By Jenée Tibshraeny
Should we be concerned that KiwiSaver can legitimately be nicknamed KiwiRaider, as the value of withdrawals for first home purchases increases?
My colleague David Hargreaves last week argued yes.
I would not only like to argue no, but add that the law should be changed to make it even easier for first home buyers to withdraw their KiwiSaver funds (sorry David).
Under the KiwiSaver Act 2006 an eligible member can only make a withdrawal for a first home if “the land is, or is intended to be, the principal place of residence for the member or for the member and members of the member’s family”.
This "intention" is something a KiwiSaver member has to prove to their provider, usually by committing to living in the house for six to 12 months.
So, a member can’t use their KiwiSaver to buy an investment property.
Sure, the premise of KiwiSaver isn’t to help members on to the property ladder. It’s to encourage people to save for their retirement.
However the rules essentially tell members: ‘You can save for your retirement through investing in equities, property, bonds and cash through managed funds, or you can invest directly in a property (if you haven’t already owned a property in the past), but you have to intend to live in that property.’
Property isn’t treated the same as other asset classes. It isn’t even treated as an asset. It’s treated as something you need to put a roof over your head.
But the reality is that property is an asset class.
What's more, it's (unfortunately) an asset class that receives favourable tax treatment, has historically sky-rocketed in value and is the thing banks are willingly to lend against if you'd like to set up a business, for example.
Many New Zealanders have property to thank for putting them in a better position at retirement.
It is no secret that owning a house, preferably mortgage-free, at retirement is favourable to renting. It is also no secret that getting on the property ladder is the hard part. Once you’re on, the chances of reaching retirement a homeowner are much higher.
So why then should those who have never enjoyed the benefits of property ownership face an impediment if they believe investing in property will provide them with financial security?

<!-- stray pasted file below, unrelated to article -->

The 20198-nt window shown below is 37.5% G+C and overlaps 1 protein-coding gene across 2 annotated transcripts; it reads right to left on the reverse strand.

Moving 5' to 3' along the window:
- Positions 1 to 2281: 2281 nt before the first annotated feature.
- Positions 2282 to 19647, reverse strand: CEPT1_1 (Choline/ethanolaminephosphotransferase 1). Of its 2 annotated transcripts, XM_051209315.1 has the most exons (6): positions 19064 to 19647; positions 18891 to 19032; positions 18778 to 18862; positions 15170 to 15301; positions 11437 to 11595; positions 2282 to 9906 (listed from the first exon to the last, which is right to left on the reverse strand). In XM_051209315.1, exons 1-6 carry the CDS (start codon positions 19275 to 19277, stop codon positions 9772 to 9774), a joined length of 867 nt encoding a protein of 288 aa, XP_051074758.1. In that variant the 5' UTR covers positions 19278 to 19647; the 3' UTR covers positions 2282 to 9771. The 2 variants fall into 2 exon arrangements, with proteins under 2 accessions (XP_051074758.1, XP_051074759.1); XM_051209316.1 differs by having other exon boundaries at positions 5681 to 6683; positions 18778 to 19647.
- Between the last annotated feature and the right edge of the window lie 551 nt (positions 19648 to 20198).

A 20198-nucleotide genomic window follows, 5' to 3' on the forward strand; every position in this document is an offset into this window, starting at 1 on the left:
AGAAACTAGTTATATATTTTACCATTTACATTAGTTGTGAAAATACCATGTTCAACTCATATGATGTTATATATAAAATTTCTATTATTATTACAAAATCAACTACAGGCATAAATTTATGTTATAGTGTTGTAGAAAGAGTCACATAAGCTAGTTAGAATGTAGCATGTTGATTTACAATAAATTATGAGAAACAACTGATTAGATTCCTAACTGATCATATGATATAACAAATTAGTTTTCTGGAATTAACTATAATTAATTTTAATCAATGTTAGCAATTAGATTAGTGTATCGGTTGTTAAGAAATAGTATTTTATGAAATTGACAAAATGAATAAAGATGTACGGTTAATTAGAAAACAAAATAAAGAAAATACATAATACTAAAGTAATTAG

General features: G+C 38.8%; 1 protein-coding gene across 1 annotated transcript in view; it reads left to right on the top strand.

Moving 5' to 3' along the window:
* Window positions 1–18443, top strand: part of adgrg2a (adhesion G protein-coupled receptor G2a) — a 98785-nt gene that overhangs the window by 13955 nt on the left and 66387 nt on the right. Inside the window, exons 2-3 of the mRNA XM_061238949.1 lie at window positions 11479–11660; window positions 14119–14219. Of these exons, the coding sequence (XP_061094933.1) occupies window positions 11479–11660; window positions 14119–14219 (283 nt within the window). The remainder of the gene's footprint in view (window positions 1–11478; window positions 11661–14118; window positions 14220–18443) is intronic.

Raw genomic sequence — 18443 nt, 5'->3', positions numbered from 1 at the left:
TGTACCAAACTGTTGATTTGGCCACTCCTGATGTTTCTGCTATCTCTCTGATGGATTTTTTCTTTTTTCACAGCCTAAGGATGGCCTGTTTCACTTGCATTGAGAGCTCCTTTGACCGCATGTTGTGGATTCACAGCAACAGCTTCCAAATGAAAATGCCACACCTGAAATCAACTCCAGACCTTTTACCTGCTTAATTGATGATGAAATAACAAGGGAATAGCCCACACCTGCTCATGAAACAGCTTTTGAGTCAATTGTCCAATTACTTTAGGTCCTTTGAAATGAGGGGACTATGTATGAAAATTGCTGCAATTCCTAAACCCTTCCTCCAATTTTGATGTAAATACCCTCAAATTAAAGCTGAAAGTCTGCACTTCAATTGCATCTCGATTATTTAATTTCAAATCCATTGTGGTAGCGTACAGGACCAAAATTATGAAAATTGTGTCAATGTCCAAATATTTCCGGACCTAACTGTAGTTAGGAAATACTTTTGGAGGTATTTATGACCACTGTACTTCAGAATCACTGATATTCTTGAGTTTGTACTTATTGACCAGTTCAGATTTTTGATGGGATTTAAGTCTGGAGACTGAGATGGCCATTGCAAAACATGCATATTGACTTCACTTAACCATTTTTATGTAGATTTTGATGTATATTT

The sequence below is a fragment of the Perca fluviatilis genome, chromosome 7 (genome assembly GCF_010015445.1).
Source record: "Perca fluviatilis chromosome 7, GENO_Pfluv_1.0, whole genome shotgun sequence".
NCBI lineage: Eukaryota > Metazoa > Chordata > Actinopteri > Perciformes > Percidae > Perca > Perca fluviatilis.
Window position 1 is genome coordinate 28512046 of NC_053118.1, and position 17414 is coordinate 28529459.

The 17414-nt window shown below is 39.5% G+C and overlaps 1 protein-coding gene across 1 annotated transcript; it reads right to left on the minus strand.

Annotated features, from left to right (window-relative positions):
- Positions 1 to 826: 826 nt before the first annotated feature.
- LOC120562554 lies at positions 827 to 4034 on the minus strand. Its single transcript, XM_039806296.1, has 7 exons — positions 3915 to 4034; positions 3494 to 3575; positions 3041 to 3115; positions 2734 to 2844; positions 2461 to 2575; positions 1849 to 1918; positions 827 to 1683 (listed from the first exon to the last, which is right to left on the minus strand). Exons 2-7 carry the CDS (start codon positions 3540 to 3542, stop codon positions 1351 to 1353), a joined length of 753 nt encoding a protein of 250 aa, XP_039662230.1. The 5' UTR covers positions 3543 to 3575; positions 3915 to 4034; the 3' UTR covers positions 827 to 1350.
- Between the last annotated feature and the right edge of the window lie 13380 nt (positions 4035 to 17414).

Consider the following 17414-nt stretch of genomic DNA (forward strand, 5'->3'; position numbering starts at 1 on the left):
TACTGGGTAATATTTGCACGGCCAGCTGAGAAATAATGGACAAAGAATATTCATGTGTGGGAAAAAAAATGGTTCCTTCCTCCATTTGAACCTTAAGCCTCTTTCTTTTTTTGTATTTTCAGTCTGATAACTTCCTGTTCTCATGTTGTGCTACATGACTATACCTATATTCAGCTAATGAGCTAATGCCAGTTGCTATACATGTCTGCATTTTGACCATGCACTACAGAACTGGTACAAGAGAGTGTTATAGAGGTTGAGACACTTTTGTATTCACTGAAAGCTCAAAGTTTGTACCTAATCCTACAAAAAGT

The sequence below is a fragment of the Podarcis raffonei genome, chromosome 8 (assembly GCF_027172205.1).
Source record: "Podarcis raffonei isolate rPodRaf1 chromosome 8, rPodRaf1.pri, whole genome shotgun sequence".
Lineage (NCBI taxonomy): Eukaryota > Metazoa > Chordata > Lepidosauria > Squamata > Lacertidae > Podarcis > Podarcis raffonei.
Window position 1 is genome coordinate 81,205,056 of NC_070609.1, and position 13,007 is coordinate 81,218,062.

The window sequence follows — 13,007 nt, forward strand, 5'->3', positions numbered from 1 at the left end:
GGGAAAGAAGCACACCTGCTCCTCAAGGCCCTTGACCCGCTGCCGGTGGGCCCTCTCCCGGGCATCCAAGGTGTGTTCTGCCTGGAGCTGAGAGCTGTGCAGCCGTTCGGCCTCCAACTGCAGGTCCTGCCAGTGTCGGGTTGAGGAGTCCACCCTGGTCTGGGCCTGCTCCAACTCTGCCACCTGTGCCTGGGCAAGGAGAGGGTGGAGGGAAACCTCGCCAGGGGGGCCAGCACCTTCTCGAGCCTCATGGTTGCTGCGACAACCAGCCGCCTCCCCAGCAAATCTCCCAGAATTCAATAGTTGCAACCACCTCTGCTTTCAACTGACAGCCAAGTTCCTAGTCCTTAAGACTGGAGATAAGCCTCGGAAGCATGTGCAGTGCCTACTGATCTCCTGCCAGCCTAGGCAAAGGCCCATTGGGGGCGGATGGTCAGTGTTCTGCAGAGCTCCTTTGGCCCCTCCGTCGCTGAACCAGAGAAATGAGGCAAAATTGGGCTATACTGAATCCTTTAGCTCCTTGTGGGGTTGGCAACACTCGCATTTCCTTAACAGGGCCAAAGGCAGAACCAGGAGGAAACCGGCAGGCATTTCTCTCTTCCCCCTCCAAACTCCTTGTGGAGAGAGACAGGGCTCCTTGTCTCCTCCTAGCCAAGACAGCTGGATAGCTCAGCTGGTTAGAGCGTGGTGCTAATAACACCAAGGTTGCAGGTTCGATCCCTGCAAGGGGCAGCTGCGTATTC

The KiwiSaver rules should say: ‘First home buyers can invest their KiwiSaver in managed funds or property. Full stop.’
David, in his piece, pointed to concerns raised by KPMG’s head of banking and finance John Kensington that young New Zealanders withdrawing their KiwiSavers for first home deposits was “pushing the problem of retirement affordability down the track to future generations”.
David also questioned whether the increase in first home buyer activity, supported by KiwiSaver withdrawals, was artificially raising house prices.
And he made the point that there was a risk that if the housing market went bust, people who would otherwise be more insulated by having a diversified investment through KiwiSaver, would be knocked back along with other property owners.
It's difficult for this not to turn into an intergenerational debate at this point.
The generation that’s benefited tremendously from property investment, at the expense of the younger generation that’s about to fund their retirement, should surely not try to pull the ladder even further up from beneath them.
I am not saying people should withdraw their KiwiSaver for a first home.
What I am saying is that they should be given the opportunity to, without being required to live in the house.
Why? Cities attract young people. This is where many of the jobs and opportunities are. Cities are also where housing is most unaffordable.
Wouldn’t it be great if city dwellers could invest in property in parts of the country they could actually afford, with the intension of perhaps moving there at a later stage of their lives, or benefiting from rental yields?
Contributing towards a mortgage would also encourage them to exercise discipline with their finances.
Before people start freaking out over this hiking prices in the provinces or encouraging more of what New Zealand doesn't need - people buying and selling houses off each other - stop and have a think about how much power the non-property-owning class in New Zealand has.
The Commission for Financial Capability is looking at this issue as a part of its three-yearly review of the country’s retirement income policies currently underway.
Commerce and Consumer Affairs Minister Kris Faafoi indicated to interest.co.nz he didn’t have a strong personal view on the matter.
Letting first home buyers use their KiwiSaver to access property in the same way they can other asset classes as they save and invest for their retirements wouldn't be a game-changer for the economy.
It would simply give first home buyers more options and go a tiny way to helping improve intergenerational inequality.